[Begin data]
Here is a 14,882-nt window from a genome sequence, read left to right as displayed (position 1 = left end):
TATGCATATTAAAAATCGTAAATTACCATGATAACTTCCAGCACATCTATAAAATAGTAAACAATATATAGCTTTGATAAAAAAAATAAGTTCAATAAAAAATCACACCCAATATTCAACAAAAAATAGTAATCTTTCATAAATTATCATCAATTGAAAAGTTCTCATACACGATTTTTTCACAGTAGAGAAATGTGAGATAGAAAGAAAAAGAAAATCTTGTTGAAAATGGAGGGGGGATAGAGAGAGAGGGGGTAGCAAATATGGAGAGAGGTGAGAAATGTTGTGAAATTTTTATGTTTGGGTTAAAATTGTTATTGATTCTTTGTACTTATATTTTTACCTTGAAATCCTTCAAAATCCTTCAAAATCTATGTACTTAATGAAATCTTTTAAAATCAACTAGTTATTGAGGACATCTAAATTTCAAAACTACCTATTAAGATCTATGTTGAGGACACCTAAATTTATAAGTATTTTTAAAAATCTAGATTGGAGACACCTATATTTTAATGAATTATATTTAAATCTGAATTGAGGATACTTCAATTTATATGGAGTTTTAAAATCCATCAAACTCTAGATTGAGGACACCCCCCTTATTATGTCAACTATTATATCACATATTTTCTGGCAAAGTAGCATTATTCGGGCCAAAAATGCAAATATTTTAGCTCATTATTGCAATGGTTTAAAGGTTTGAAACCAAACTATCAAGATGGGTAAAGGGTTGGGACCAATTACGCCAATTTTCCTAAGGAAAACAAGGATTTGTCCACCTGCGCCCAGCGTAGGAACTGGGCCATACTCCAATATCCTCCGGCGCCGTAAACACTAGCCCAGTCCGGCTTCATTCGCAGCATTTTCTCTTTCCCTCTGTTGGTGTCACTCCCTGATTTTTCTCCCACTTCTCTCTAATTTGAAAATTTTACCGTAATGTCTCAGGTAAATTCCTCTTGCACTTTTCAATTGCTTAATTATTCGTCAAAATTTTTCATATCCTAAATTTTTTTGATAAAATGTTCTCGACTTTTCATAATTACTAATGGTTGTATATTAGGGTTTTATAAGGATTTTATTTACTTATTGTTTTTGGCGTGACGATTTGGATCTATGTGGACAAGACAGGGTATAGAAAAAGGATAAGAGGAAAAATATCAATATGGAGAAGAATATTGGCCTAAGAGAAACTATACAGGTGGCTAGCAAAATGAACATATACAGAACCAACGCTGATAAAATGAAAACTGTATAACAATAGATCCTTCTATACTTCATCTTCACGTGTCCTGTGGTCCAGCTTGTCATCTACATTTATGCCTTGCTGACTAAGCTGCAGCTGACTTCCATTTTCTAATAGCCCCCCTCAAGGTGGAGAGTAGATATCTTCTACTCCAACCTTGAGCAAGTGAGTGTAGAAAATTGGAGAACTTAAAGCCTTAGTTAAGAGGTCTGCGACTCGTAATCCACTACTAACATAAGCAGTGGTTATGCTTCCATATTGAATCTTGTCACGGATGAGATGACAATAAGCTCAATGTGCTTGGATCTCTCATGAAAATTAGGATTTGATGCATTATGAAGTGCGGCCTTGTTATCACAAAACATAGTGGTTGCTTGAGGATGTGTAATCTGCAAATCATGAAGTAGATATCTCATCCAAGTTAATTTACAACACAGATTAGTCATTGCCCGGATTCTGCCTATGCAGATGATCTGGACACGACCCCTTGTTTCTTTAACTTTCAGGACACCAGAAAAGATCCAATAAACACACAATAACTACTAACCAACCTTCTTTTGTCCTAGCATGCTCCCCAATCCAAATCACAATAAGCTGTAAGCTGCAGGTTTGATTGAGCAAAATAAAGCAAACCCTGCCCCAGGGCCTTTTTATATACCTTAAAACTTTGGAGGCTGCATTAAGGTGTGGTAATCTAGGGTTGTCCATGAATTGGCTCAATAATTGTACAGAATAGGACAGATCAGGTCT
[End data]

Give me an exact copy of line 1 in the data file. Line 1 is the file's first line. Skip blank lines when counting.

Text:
Here is a 14,882-nt window from a genome sequence, read left to right as displayed (position 1 = left end):